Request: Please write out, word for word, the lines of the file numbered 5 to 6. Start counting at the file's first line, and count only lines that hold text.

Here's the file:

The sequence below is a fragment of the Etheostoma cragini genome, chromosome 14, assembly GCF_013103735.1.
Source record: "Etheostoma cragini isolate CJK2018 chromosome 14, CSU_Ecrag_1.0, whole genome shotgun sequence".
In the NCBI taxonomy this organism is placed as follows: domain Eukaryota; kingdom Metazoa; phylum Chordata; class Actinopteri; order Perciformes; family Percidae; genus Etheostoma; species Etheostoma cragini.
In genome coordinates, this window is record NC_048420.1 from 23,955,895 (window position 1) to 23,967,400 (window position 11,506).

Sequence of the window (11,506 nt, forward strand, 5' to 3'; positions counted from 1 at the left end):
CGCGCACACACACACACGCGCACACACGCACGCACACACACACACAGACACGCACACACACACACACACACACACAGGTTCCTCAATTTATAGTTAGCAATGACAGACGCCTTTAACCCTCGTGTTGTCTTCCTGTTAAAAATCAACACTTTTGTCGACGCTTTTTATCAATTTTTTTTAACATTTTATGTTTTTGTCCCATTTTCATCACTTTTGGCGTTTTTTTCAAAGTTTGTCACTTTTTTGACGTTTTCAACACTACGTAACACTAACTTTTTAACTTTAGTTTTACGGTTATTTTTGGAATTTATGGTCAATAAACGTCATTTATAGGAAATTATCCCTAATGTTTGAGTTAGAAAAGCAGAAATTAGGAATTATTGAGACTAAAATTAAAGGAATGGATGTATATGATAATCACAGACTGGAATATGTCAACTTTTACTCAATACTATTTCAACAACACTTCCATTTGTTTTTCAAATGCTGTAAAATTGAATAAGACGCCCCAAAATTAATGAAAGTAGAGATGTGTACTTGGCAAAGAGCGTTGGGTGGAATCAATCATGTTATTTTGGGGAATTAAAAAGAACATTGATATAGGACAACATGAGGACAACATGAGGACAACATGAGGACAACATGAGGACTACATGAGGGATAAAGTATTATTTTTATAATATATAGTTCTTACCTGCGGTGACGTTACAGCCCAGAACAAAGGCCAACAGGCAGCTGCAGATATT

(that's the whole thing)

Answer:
Sequence of the window (11,506 nt, forward strand, 5' to 3'; positions counted from 1 at the left end):
CGCGCACACACACACACGCGCACACACGCACGCACACACACACACAGACACGCACACACACACACACACACACACAGGTTCCTCAATTTATAGTTAGCAATGACAGACGCCTTTAACCCTCGTGTTGTCTTCCTGTTAAAAATCAACACTTTTGTCGACGCTTTTTATCAATTTTTTTTAACATTTTATGTTTTTGTCCCATTTTCATCACTTTTGGCGTTTTTTTCAAAGTTTGTCACTTTTTTGACGTTTTCAACACTACGTAACACTAACTTTTTAACTTTAGTTTTACGGTTATTTTTGGAATTTATGGTCAATAAACGTCATTTATAGGAAATTATCCCTAATGTTTGAGTTAGAAAAGCAGAAATTAGGAATTATTGAGACTAAAATTAAAGGAATGGATGTATATGATAATCACAGACTGGAATATGTCAACTTTTACTCAATACTATTTCAACAACACTTCCATTTGTTTTTCAAATGCTGTAAAATTGAATAAGACGCCCCAAAATTAATGAAAGTAGAGATGTGTACTTGGCAAAGAGCGTTGGGTGGAATCAATCATGTTATTTTGGGGAATTAAAAAGAACATTGATATAGGACAACATGAGGACAACATGAGGACAACATGAGGACAACATGAGGACTACATGAGGGATAAAGTATTATTTTTATAATATATAGTTCTTACCTGCGGTGACGTTACAGCCCAGAACAAAGGCCAACAGGCAGCTGCAGATATT